Overall, though, my first impressions of the CPGB were very positive. I think if we avoid jumping to conclusions about complex matters like the situation in the Middle East or Labour Party, and continue to be undogmatic and have vigorous debates, we could make some real progress. I learnt a lot and look forward to working with the CPGB more to fight capitalism and build a revolution.
I had an amazing time. There were different points of view on all sorts of different topics - all of them adding a new perspective to try and understand what is going on in today’s world.
The approach is really excellent: first there is the opening talk, but there is ample time for discussion as well on the topic being covered. For me the debates were full of insights and even the historical subjects were very much linked to current issues and events that are happening around us. So I am really happy to have been at CU.
There was, of course, a difference in quality between the various talks, but I suppose this is closely linked to the interests of the person listening. I am still trying to evaluate some of what was said, but many of the discussions I found very interesting and very engaging.
The organisation and structure of the debates was efficient. But one thing - it can be a bit tiring and I would recommend an earlier start and finish to each day. Starting at 10am and closing at 7pm is a bit late, I think. Also if there was coffee and tea available throughout the day, that would make things easier. Sometimes if you are sitting concentrating for a long period of time you can get a bit tired, and a cup of coffee would make a difference!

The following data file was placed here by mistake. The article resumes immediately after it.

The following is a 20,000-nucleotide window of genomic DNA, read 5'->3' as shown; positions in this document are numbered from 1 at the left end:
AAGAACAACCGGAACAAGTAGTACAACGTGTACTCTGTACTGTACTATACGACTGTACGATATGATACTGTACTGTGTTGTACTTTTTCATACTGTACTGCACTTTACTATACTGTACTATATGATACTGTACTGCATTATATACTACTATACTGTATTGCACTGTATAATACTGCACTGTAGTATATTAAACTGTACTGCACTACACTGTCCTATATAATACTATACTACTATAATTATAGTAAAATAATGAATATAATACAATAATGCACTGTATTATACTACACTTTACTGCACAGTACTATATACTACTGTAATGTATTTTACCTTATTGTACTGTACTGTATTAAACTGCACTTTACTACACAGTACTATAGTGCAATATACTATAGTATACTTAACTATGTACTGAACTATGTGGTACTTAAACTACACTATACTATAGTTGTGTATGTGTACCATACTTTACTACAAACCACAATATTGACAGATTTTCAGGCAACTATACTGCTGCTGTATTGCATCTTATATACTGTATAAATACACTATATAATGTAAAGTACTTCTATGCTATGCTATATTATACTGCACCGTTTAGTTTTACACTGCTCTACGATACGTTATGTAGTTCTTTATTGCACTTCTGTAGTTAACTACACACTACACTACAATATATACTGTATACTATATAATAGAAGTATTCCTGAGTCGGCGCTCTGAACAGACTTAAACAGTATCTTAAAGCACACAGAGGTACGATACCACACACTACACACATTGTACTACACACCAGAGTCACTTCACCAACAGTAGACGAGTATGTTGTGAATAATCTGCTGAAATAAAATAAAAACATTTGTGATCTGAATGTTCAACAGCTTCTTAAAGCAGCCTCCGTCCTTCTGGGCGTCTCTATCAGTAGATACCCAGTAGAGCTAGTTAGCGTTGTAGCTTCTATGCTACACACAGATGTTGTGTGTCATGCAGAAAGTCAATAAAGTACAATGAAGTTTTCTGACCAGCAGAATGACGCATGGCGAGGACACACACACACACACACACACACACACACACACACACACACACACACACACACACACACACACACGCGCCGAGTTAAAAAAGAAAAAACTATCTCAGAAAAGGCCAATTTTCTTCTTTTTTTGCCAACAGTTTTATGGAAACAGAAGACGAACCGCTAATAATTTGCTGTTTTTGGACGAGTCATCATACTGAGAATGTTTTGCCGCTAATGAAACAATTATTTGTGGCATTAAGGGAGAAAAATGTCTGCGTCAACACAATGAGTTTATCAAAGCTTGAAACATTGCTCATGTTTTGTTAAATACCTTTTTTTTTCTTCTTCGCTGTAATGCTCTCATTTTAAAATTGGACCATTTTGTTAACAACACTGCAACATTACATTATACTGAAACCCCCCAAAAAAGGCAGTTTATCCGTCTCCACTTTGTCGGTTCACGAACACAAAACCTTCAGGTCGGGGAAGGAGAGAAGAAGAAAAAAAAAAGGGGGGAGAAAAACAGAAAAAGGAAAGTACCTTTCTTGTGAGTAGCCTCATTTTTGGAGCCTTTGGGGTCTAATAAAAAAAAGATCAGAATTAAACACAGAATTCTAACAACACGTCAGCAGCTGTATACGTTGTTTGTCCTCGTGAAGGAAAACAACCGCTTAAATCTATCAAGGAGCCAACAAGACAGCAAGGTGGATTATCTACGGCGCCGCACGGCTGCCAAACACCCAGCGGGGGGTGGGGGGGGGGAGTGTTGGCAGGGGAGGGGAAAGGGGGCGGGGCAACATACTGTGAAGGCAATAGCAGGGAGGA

Other than that, things were really good.
The range of debate was really excellent - the right to bear arms, the colonisation of Palestine ... as someone who’s coming in fairly new to the theory of Marxism, it’s been a real interesting learning curve. Also, if you’re coming from outside this community, when you see it advertised, unless you see the timetable you might think it’s the same old stuff. But it’s so broad, it’s so varied.
And the level of debate is so good. Yes, people have got their own specialist area of knowledge, but everyone is so approachable and it’s very friendly, and I just wish I’d found it years ago!
There are lots of differences expressed, but the exchanges are comradely in the true sense of the word. As someone who has been a member of Left Unity, I find that quite refreshing. While I’m sure that not all LU branches are the same, in my experience if you say something that someone disagrees with, you can get one dominant alpha male and that just spoils it. But at CU it’s the antithesis of that. If more people knew about the range and style of debate here, there could potentially be an awful lot of people on board.
And the organisation has been pretty good. I booked up at the last minute, but when I arrived the key to my accommodation was ready and someone was there to show you where to go and make you feel welcome. The only criticism I have is that it would be quite helpful for someone coming in from the outside if there was a session where you were actually introduced to each other, so you get an idea of who everybody is.
It’s great the way that the kitchen rota was organised, with all the participants taking part. That’s how it should be. I didn’t know about it before, but when I was asked I was pleased to join in. It helped build that comradeship without it being forced on you.
The debates have been very interesting. I almost didn’t dare to contribute myself, because other comrades seemed to be making lots of notes and it sometimes felt like they could go on speaking for hours. They all seem to have so much more knowledge and I sometimes felt overshadowed by it all.
I had been disengaged from the left in the Netherlands for a while and I know that people who look at the left from the outside - via the internet, for example - often get the impression that they are some kind of fanatics. But if you go to Communist University you find that there are real active people. But they are also bright, intelligent comrades whose analysis is often striking - you get a completely different view of the left.
I was outside when a young girl was dropped off here by her mum. She was a bit nervous, but I showed her where to go and soon she was contributing to the debate! I was 16 or 17 when I got involved with the left and I know you need time to develop.
And I quite liked helping in the kitchen. There was a kind of competition to make the food better every day!
Bart von Holsteijn